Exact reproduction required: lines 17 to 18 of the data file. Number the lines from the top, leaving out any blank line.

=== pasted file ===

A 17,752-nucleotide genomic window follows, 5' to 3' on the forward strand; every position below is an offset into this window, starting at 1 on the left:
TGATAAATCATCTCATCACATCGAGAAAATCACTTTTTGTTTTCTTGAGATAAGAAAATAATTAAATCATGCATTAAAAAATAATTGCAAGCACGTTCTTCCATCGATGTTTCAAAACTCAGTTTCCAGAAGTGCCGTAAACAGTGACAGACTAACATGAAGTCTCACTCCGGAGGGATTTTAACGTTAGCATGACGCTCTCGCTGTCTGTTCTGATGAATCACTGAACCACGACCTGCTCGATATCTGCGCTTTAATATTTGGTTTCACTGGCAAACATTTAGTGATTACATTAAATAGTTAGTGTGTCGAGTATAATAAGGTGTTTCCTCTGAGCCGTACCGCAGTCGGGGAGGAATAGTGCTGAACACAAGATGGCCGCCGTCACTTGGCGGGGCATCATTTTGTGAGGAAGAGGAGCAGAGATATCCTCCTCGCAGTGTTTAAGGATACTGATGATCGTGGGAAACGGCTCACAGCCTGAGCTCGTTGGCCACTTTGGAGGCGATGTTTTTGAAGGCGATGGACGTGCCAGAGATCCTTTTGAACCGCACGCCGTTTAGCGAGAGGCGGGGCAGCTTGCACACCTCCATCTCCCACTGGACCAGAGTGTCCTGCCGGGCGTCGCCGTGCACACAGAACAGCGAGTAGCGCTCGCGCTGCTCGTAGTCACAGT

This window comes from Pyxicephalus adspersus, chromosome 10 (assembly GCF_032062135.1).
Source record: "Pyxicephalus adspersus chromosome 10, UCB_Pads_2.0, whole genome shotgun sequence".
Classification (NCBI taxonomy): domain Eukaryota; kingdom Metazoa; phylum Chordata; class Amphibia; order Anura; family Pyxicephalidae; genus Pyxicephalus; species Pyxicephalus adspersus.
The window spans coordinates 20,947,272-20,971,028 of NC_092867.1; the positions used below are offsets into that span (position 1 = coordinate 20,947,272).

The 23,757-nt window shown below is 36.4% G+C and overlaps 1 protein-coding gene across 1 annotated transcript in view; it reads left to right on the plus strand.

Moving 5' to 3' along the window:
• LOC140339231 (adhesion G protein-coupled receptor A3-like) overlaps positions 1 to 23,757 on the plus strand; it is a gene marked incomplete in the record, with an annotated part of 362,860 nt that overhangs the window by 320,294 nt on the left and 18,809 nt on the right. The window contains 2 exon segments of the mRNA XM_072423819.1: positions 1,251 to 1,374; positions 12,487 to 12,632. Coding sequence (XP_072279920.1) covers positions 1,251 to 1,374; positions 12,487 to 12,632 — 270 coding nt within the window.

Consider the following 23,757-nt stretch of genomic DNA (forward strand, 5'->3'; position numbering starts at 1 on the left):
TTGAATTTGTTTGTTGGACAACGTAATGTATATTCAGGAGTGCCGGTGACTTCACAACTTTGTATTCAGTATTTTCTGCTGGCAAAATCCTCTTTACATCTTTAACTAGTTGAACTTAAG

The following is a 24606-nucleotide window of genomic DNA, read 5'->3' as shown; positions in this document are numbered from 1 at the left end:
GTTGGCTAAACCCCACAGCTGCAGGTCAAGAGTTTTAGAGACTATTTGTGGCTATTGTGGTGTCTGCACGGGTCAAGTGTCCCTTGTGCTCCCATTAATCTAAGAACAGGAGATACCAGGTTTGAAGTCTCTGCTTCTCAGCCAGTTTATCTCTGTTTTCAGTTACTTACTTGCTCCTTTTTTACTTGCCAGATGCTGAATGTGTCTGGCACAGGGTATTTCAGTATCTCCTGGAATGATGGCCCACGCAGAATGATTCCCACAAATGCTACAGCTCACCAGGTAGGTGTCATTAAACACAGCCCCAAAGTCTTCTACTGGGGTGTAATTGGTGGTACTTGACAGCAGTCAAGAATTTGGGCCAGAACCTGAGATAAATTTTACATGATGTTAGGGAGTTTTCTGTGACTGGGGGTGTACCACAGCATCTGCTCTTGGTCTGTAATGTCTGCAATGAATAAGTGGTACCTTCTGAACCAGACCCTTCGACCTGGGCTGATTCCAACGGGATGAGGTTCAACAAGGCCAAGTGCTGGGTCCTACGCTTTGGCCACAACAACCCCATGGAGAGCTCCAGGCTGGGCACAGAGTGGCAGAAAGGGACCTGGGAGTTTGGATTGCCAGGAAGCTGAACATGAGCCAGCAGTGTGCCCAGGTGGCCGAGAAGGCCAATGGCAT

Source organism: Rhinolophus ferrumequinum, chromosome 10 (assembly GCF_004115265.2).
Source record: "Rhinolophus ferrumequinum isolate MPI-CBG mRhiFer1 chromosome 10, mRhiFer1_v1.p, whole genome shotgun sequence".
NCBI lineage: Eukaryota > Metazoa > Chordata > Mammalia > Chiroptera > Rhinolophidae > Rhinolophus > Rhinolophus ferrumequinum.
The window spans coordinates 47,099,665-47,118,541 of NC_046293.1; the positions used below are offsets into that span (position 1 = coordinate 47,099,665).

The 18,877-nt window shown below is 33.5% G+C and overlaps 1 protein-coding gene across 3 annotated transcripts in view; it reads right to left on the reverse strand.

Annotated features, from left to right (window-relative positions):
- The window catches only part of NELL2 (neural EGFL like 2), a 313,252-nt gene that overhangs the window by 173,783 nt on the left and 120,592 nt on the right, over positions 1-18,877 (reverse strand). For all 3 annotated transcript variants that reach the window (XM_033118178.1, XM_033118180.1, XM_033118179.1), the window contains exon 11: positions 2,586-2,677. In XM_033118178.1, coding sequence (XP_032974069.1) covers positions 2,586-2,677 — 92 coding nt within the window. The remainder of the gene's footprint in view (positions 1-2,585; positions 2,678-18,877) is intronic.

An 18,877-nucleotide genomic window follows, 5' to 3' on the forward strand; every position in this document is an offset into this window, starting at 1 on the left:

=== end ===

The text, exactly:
The window spans coordinates 47,099,665-47,118,541 of NC_046293.1; the positions used below are offsets into that span (position 1 = coordinate 47,099,665).

The 18,877-nt window shown below is 33.5% G+C and overlaps 1 protein-coding gene across 3 annotated transcripts in view; it reads right to left on the reverse strand.